The All Paths graph (8 in figure showing interface, 2 in figure showing right card) displays all the nodes connected to the selected node for which information is being displayed. Reaction nodes show all the metabolites involved in that reaction. Metabolite nodes show all the reactions that the selected metabolite is involved in. Unlike the larger central panel graph, co-factor and zero-flux reactions are always included in this graph. Users can also zoom in and out of this graph, pan it by dragging the mouse, and click on any node to show more information about it. In addition to the node labels with the format selected from the general graph options (3), the nodes in this graph display the stoichiometric coefficient (St.) and the weight (Wt.). The color legend (9 in figure showing interface, 4 in figure showing right card) explains which colors correspond to each label.

    Graph legend

    The graph legend section (9 in figure showing interface, 4 in figure showing right card) contains descriptions of the node, edge, text, and arrow colors and shapes. In the case of the k-shortest paths graph, the legend shows the color key mapping used to represent each different path. The legend is displayed in the interface image below for the k-shortest paths graph.

    Simulating knockouts

    The right card includes a "Knock Out" button (3 in figure showing interface) when a reaction node is displayed. Clicking this button adds the current reaction to a list of knocked-out reactions. The simulation of knockouts is explained in detail below.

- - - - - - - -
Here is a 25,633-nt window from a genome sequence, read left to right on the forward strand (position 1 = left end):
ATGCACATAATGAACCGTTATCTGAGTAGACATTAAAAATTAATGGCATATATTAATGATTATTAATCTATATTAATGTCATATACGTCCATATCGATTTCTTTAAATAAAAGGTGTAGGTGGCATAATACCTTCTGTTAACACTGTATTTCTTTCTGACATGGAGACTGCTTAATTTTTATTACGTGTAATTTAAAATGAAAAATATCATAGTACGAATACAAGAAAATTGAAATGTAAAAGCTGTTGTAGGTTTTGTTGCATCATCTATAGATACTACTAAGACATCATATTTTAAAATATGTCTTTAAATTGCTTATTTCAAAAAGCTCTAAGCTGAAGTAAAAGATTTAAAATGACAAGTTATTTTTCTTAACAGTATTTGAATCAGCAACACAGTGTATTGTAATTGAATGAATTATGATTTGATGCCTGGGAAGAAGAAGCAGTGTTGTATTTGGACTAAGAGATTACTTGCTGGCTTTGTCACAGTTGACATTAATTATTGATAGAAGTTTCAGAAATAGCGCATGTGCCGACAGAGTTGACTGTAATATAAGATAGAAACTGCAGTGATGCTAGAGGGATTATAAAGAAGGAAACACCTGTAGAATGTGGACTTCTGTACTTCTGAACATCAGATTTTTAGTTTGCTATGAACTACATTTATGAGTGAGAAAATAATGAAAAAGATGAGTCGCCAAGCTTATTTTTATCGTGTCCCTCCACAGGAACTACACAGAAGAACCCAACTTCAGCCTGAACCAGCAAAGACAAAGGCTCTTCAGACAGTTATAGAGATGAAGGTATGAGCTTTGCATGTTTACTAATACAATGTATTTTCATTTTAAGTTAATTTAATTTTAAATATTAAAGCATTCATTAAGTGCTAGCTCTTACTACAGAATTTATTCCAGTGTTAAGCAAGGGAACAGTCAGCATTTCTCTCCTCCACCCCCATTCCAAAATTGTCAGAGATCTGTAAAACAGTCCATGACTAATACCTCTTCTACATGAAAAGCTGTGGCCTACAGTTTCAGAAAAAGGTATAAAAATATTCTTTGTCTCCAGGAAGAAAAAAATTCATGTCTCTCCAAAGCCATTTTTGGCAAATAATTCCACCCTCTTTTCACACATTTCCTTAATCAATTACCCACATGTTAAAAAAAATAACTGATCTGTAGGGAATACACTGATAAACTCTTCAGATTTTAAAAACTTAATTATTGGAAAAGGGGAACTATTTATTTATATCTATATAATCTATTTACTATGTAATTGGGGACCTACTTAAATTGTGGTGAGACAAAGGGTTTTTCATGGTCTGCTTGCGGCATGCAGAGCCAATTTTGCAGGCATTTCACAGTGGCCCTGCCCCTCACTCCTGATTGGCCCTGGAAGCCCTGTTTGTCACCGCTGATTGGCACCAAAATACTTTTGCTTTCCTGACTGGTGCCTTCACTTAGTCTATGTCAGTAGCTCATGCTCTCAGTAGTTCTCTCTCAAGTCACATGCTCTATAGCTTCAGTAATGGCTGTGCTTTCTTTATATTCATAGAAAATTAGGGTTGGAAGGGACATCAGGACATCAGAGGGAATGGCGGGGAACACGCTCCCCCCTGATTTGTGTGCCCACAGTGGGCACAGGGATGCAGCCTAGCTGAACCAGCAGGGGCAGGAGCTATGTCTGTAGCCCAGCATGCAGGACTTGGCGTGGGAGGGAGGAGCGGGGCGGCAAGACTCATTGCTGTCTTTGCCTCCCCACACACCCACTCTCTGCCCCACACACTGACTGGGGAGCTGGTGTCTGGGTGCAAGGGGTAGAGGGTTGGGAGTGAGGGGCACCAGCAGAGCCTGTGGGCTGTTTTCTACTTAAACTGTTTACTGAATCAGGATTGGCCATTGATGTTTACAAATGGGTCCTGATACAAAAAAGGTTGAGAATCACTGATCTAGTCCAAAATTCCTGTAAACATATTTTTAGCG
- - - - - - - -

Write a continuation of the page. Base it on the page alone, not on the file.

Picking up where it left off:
5. Visualizing flux graphs
  6. The spanning tree is the default graph displayed after a model has been loaded. The panel on the left of the interface allows the user to change the type of flux graph to visualize and to select different visualization options.

    Spanning tree

    The spanning tree shows the most important connections between all reactions and metabolites towards a given root node. Fluxer sets the objective function reaction as the root node by default, but the user can select any other reaction or metabolite as root. The tree is built iteratively starting from the root node and adding the edge with the highest weight that connects a current node in the tree with a node not yet present in the tree, giving preference to the closest edge for similar weights. Weights can be selected to be any combination of flux, stoichiometry coefficient, and molecular weights. When flux is the only weight used, the generated tree is a "flux" spanning tree, as shown in the figure below. Blue edges represent fluxes moving towards the root while red edges represent fluxes moving away from the root.

    An example of a spanning tree for Plasmodium falciparum is shown below. (A) Full spanning tree. Branch within red square is zoomed in (B). Green nodes represent reactions and yellow nodes represent metabolites. The numbers below the reaction nodes indicates the reaction flux. Arrow heads indicate the direction of the flux going out of the root node (red edges) or coming in the root node (blue edges). The spanning tree uses reaction fluxes and stoichiometric coefficients on edge weights, and excludes cofactor metabolites and zero-flux reactions